Take a look at this sample search for a bakery to the right. The top listing is in a light yellow color. This sets it apart but it doesn’t look like an ad. It is. This company paid to have their listing at the top. Because it is discreet and well worded by the company, it does not look like a scary, in your face ad. This subtle, internet culture manner of advertising is very appealing to today’s buying public.
Yelp does a good job at mitigating companies from over competing with each other when they place ads.
This helps to maximize your company’s ad potential, while not penalizing you because another similar company happens to have a similar ad. Google can’t do this, so they have a melting pot of ads all competing for your attention. This is one key reason I am sending certain customers to Yelp instead of Google. You can see this from this screen shot and comments to the right.
What about getting a few bad ratings? Internet savvy searchers are smart enough to figure out that a few bad reviews and many good ones means a company is good. Some companies are not smart enough to figure this out, as did a dental group we did a proposal for. No other dentists were using this method in their area, so the potential for them was quite high. However, one or two of the dentists were afraid that Yelp and ratings would hurt them. In this case, they were probably right, as it appeared that those two dentists were not getting good reviews from their patients.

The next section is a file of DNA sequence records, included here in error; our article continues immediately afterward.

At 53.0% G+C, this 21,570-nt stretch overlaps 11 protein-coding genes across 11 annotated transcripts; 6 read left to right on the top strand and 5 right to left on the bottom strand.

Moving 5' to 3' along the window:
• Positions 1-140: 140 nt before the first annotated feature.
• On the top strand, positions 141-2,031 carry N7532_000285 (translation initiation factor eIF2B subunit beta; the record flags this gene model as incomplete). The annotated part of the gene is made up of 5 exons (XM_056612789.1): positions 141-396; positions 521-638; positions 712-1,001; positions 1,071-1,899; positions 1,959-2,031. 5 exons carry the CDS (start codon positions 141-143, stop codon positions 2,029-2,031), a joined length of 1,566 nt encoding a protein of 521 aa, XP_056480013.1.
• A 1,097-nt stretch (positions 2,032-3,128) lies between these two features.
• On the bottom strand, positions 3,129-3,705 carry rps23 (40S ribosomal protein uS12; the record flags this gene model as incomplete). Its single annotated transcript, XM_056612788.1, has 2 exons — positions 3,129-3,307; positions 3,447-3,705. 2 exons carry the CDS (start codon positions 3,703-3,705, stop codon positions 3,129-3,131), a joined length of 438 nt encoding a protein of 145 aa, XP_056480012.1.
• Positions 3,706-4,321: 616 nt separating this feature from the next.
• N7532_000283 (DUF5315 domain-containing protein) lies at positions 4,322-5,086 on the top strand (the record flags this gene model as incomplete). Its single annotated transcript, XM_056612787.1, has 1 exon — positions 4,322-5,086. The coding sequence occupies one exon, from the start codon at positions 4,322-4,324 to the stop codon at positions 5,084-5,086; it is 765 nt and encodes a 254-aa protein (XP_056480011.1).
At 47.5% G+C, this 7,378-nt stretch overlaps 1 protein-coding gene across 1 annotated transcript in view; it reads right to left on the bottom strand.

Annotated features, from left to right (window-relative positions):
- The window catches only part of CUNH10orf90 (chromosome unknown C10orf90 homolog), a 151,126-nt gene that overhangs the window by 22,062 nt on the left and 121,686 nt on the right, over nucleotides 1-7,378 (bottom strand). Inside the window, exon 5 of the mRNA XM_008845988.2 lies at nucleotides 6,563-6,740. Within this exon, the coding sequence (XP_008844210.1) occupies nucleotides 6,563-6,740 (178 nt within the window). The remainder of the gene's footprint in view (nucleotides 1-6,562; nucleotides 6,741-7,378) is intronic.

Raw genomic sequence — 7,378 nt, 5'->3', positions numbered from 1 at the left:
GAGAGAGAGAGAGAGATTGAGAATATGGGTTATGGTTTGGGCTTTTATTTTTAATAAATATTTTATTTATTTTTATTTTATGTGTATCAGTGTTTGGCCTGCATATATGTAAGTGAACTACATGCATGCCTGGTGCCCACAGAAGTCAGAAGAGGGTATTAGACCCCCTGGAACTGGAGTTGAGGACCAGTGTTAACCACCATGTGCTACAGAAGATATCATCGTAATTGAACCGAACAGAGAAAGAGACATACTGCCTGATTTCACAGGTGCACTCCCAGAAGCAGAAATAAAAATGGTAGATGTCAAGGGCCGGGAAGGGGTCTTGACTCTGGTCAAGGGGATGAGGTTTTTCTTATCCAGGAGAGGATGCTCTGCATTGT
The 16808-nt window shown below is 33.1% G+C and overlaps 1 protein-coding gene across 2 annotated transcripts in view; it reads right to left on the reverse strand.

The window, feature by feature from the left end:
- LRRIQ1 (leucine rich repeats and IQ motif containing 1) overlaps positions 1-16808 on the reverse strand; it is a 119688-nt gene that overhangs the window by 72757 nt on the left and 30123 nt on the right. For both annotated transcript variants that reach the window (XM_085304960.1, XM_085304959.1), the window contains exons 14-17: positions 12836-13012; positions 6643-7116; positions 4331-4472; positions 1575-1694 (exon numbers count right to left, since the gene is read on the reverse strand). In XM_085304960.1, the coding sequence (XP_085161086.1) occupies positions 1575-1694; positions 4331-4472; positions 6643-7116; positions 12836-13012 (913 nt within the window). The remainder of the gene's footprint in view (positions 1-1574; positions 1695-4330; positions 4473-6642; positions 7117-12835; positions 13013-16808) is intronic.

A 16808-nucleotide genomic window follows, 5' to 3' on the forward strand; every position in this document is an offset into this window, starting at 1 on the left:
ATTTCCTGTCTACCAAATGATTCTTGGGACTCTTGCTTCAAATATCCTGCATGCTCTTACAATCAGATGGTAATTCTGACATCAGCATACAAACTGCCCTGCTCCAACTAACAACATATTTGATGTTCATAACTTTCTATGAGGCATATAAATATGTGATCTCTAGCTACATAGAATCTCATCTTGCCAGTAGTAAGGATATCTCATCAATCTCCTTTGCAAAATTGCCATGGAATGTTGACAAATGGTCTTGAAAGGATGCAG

Based on this article, you will likely be able to determine if Yelp is for you. Feel free to contact my firm with questions or a proposal. We’re honest about advertising dollars and if they will help or be wasted.
I spoke with Yelp, and various clients who have used Yelp services. Based on our experience do date (March, 2010), Yelp’s business services may or may not yeild the results you are looking for. One client spend $$600 for a regionalized business listing, and saw no results.
Here is our response to Yelp:
Two items for you:
- I think Yelp should review their automatic filter. There was nothing biases or inflammatory about the review that mysteriously dissappeard.
- I am going to pass on Yelp services for now. After discussing it with a few clients who have used it, they did not see a measurable return on their investment dollars and so stopped advertizing with Yelp. If Yelp could put together a case study or two with measurable results, I would reconsider it. But the feedback I am getting from business is that it’s not worth it to them currently. Without some definitive case studies, I can’t recommend Yelp to my clients either.